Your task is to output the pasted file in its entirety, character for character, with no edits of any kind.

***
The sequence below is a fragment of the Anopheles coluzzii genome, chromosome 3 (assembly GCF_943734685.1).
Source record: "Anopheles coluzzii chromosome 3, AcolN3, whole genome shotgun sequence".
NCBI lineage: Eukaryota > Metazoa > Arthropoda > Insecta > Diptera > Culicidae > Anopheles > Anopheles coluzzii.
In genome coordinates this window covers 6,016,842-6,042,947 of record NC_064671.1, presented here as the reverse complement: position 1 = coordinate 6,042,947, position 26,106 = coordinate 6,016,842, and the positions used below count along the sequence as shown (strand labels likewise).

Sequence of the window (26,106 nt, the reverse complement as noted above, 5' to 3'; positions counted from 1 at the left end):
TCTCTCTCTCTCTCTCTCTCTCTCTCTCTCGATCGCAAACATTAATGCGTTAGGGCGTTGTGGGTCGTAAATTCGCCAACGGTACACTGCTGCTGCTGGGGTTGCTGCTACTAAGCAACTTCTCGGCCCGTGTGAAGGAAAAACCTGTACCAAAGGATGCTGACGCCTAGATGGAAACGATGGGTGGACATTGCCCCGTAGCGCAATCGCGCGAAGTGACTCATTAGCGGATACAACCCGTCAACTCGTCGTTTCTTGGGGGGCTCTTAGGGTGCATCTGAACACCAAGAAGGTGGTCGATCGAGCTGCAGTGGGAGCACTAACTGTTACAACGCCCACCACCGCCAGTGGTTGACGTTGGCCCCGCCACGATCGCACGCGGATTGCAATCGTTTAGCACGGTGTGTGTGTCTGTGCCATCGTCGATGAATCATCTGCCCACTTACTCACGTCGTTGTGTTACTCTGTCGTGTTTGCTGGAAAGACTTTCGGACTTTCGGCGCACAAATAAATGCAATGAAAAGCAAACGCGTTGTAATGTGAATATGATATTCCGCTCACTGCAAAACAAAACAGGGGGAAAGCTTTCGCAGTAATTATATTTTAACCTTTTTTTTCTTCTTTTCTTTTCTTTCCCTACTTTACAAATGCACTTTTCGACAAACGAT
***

The sequence below is a fragment of the Anopheles coluzzii genome, chromosome 3 (assembly GCF_943734685.1).
Source record: "Anopheles coluzzii chromosome 3, AcolN3, whole genome shotgun sequence".
NCBI lineage: Eukaryota > Metazoa > Arthropoda > Insecta > Diptera > Culicidae > Anopheles > Anopheles coluzzii.
In genome coordinates this window covers 6,016,842-6,042,947 of record NC_064671.1, presented here as the reverse complement: position 1 = coordinate 6,042,947, position 26,106 = coordinate 6,016,842, and the positions used below count along the sequence as shown (strand labels likewise).

Sequence of the window (26,106 nt, the reverse complement as noted above, 5' to 3'; positions counted from 1 at the left end):
TCTCTCTCTCTCTCTCTCTCTCTCTCTCTCGATCGCAAACATTAATGCGTTAGGGCGTTGTGGGTCGTAAATTCGCCAACGGTACACTGCTGCTGCTGGGGTTGCTGCTACTAAGCAACTTCTCGGCCCGTGTGAAGGAAAAACCTGTACCAAAGGATGCTGACGCCTAGATGGAAACGATGGGTGGACATTGCCCCGTAGCGCAATCGCGCGAAGTGACTCATTAGCGGATACAACCCGTCAACTCGTCGTTTCTTGGGGGGCTCTTAGGGTGCATCTGAACACCAAGAAGGTGGTCGATCGAGCTGCAGTGGGAGCACTAACTGTTACAACGCCCACCACCGCCAGTGGTTGACGTTGGCCCCGCCACGATCGCACGCGGATTGCAATCGTTTAGCACGGTGTGTGTGTCTGTGCCATCGTCGATGAATCATCTGCCCACTTACTCACGTCGTTGTGTTACTCTGTCGTGTTTGCTGGAAAGACTTTCGGACTTTCGGCGCACAAATAAATGCAATGAAAAGCAAACGCGTTGTAATGTGAATATGATATTCCGCTCACTGCAAAACAAAACAGGGGGAAAGCTTTCGCAGTAATTATATTTTAACCTTTTTTTTCTTCTTTTCTTTTCTTTCCCTACTTTACAAATGCACTTTTCGACAAACGAT